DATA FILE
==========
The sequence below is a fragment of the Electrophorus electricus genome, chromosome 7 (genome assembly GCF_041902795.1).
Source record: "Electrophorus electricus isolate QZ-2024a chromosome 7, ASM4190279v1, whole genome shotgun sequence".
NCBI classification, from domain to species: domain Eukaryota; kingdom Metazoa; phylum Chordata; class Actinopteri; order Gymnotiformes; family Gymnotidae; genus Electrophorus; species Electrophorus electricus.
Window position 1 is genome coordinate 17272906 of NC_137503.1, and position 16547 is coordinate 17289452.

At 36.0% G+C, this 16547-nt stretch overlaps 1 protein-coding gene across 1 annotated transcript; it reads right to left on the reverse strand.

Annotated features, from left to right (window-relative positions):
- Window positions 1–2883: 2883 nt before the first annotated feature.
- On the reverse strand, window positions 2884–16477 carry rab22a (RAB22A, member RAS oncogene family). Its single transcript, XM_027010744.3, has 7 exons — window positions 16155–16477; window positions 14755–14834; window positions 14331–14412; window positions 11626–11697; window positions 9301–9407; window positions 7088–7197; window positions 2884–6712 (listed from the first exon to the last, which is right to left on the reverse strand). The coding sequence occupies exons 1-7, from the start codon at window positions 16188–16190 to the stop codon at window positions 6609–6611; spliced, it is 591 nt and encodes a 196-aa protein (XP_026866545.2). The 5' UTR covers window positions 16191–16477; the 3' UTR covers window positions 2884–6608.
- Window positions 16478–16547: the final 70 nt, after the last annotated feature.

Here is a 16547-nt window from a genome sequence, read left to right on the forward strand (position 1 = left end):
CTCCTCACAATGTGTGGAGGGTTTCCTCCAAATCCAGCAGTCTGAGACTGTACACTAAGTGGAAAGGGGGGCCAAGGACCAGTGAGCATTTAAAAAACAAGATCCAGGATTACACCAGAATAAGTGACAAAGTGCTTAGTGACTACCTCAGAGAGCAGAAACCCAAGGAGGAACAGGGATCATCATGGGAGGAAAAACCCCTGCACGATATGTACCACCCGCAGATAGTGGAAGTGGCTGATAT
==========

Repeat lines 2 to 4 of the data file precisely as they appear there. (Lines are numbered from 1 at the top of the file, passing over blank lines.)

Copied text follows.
Source record: "Electrophorus electricus isolate QZ-2024a chromosome 7, ASM4190279v1, whole genome shotgun sequence".
NCBI classification, from domain to species: domain Eukaryota; kingdom Metazoa; phylum Chordata; class Actinopteri; order Gymnotiformes; family Gymnotidae; genus Electrophorus; species Electrophorus electricus.
Window position 1 is genome coordinate 17272906 of NC_137503.1, and position 16547 is coordinate 17289452.